ACFID Blog from Trust Alliance Chair Louise Gray: How technology and collective action can protect people from misconduct

Written by Louise Gray

February 18, 2021

Humanitarian organisations and their partners have come together as the Trust Alliance, to find technology enabled solutions to the challenges facing the sector, including the prevention of misconduct. Reflecting on their work to date, the Trust Alliance shares their four key insights from applying innovative and collaborative solutions to reduce instances of misconduct in the sector.

Protecting people must be at the heart of the work

It is our job to safeguard the people and communities we work with, protect them from harm — first and foremost. And by harm, we mean ‘unintended consequences’, ‘unintentional oversights’, or ‘unfortunate miscalculations or mistakes.’

Harm through any means is unacceptable, but what happens when harm becomes far more than the above, or when it is a direct employee who’s done the wrong thing? What happens when they’ve done it on purpose? Or worse — what if we failed to do our level best to prevent this happening in the first place?

It’s unthinkable. But it’s absolutely necessary to acknowledge that this sector, and organisations that work with some of the most vulnerable and marginalised people on the planet, are targets for those who would use positions of power to take advantage of others. It’s the nature of predators to try to infiltrate these ranks.

So in January 2019, a Misconduct Disclosure Scheme was established to prevent perpetrators being ‘recycled’ through the sector, because as we know, people work across multiple aid and development organisations throughout their careers.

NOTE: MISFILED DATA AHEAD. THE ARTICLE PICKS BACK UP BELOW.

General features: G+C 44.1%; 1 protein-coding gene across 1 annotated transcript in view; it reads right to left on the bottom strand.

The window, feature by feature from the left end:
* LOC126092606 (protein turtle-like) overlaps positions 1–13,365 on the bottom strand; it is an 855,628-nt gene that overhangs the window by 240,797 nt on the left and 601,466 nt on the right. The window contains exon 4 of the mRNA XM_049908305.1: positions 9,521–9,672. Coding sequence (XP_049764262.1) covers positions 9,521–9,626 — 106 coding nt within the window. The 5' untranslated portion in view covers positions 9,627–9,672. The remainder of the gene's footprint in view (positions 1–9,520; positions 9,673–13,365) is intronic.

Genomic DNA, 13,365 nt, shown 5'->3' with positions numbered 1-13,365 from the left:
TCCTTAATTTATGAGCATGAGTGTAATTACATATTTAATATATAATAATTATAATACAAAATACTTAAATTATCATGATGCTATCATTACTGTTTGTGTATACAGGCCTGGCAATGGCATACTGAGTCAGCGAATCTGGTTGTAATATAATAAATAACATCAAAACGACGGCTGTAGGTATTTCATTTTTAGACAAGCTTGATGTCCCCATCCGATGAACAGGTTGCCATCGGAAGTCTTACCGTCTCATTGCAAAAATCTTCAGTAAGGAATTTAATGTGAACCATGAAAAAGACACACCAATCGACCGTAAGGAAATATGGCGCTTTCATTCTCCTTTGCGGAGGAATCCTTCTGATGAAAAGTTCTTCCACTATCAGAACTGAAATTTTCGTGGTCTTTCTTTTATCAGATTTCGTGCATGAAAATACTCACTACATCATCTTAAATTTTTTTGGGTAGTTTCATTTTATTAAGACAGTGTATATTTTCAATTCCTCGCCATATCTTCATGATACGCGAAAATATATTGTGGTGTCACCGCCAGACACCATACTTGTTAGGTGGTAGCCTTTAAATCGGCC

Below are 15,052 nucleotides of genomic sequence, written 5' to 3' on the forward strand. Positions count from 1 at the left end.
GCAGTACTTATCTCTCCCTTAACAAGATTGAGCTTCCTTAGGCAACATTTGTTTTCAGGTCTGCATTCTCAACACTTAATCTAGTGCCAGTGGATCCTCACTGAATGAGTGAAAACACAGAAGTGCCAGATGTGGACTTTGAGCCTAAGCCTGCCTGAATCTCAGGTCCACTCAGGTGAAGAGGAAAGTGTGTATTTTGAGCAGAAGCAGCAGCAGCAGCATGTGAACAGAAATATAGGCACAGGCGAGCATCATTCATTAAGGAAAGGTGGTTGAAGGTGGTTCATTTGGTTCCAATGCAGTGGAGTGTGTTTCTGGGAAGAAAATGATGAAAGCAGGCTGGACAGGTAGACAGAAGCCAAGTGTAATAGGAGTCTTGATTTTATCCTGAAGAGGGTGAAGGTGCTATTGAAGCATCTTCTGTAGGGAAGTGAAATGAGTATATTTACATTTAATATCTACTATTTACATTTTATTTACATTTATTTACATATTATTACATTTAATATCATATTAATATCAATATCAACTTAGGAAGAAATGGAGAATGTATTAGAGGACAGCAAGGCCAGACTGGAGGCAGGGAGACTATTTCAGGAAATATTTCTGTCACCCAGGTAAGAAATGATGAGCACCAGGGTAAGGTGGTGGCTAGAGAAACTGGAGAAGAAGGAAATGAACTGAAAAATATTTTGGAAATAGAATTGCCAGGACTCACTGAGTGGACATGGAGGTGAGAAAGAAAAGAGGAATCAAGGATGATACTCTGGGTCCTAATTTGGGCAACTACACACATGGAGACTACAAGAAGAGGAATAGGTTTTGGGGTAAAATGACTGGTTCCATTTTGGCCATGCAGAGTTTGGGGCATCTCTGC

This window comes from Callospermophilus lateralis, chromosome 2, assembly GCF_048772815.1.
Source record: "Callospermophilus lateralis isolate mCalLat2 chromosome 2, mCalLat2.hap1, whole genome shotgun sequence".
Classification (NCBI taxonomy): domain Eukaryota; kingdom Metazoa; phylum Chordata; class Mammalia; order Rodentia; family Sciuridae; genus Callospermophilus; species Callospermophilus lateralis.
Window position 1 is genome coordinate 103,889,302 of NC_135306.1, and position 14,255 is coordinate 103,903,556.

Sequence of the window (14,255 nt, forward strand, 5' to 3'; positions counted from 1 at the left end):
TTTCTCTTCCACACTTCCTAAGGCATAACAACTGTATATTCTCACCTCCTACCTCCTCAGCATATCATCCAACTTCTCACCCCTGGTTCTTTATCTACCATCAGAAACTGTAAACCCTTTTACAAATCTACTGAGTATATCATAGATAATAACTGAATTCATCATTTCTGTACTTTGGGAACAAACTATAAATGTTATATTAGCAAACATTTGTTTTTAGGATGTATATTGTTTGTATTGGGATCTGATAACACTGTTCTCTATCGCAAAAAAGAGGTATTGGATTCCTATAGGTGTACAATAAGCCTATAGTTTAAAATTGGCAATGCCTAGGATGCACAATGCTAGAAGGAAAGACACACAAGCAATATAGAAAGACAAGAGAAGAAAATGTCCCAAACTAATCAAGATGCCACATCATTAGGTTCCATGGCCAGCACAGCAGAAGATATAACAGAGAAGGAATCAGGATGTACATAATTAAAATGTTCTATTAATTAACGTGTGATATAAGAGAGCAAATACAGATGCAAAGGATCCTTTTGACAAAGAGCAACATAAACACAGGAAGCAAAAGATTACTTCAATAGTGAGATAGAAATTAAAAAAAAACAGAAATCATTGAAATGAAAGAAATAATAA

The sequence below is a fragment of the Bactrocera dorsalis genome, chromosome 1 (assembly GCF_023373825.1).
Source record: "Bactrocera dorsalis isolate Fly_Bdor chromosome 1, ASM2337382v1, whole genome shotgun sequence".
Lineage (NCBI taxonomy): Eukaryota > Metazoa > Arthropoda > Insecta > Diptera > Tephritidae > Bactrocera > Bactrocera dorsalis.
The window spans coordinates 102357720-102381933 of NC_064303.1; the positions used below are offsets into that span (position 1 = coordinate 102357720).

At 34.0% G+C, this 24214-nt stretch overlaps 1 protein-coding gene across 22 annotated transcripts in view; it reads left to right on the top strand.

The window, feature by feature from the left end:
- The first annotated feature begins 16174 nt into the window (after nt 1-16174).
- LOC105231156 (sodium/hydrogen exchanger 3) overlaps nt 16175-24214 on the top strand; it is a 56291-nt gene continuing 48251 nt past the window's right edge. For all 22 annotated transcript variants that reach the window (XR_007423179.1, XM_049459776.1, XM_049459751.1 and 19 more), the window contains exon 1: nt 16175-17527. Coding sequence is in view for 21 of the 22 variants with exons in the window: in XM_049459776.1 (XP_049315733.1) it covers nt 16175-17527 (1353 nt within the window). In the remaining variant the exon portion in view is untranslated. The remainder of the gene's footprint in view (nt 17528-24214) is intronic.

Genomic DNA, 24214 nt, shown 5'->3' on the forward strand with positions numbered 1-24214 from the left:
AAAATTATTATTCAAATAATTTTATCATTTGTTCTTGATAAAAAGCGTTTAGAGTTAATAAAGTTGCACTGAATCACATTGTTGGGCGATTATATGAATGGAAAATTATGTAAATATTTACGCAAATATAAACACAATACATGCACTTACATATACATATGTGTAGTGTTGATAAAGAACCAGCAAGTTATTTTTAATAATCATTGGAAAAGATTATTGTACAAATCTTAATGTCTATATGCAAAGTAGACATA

Complexity is unavoidable, but it can drive us towards innovative solutions

Numerous organisations signed up to the Scheme — fully supportive of the fundamental commitment to avoid staff misconduct leading to harm. But there were also concerns:

  • What about privacy legislation?
  • How could recruitment progress be done in a timely fashion?
  • How much extra work would this create?
  • Would multiple organisations be duplicating the same duties?
  • How do we ensure that it is the individual, not the employer who bears the risk?

Essentially, we all agree that safeguarding our staff and communities we assist in times of need is essential. How to do this without being disruptive to operations and compromising our capability to have a positive impact for the people we exist to serve, remain ethical and principled, ensure privacy and confidentiality of everyone is guaranteed…? We need to work smarter — not harder.

Enter: the Trust Alliance. A collaboration of non-profit, research and technology organisations committed to solving complex humanitarian problems, with a mission to lead the emergence of a useful and ethical digital identity ecosystem, which puts people at the centre and in control.

Technology-enabled solutions can power our work in multiple directions

In September 2020, one of the Trust Alliance working groups, with four agencies participating, commenced a trial. They issued a common credential (code of conduct credential) that could efficiently and securely be shared across organisations, thereby enabling greater visibility of an individual’s conduct. Using Traverse, a blockchain-based product, the organisations were able to identify how this technology can facilitate fast, accurate and trusted credential checks for the aid sector, including employees, deployees/delegates and volunteers.

Encouragingly, the model has the potential for application across many different credentials. We trialled it on misconduct disclosure as this is a high-risk area which occupies the minds of every CEO and the Board. In our sector, reputation is a hard-earned value, one that can be lost entirely through a single action or inaction on our part. These risks need to be mitigated to the best of our abilities.

Our power lies in collective action

Combining our efforts is key – our power lies in collective action. The more organisations that are involved, the lower the risk of employing someone who has committed misconduct.

And isn’t collective action what it is all about? This is what is needed to address the increasing scale and complexity of humanitarian needs and operating environments, to catalyse new collaborations to enable better outcomes for vulnerable people and communities. We must harness our collective skills, capabilities, expertise and perspectives to solve these problems, because we can’t solve them alone.

The Trust Alliance is growing and gaining momentum, bringing together values-aligned organisations wishing to collaborate on credentialling solutions to common problems. 

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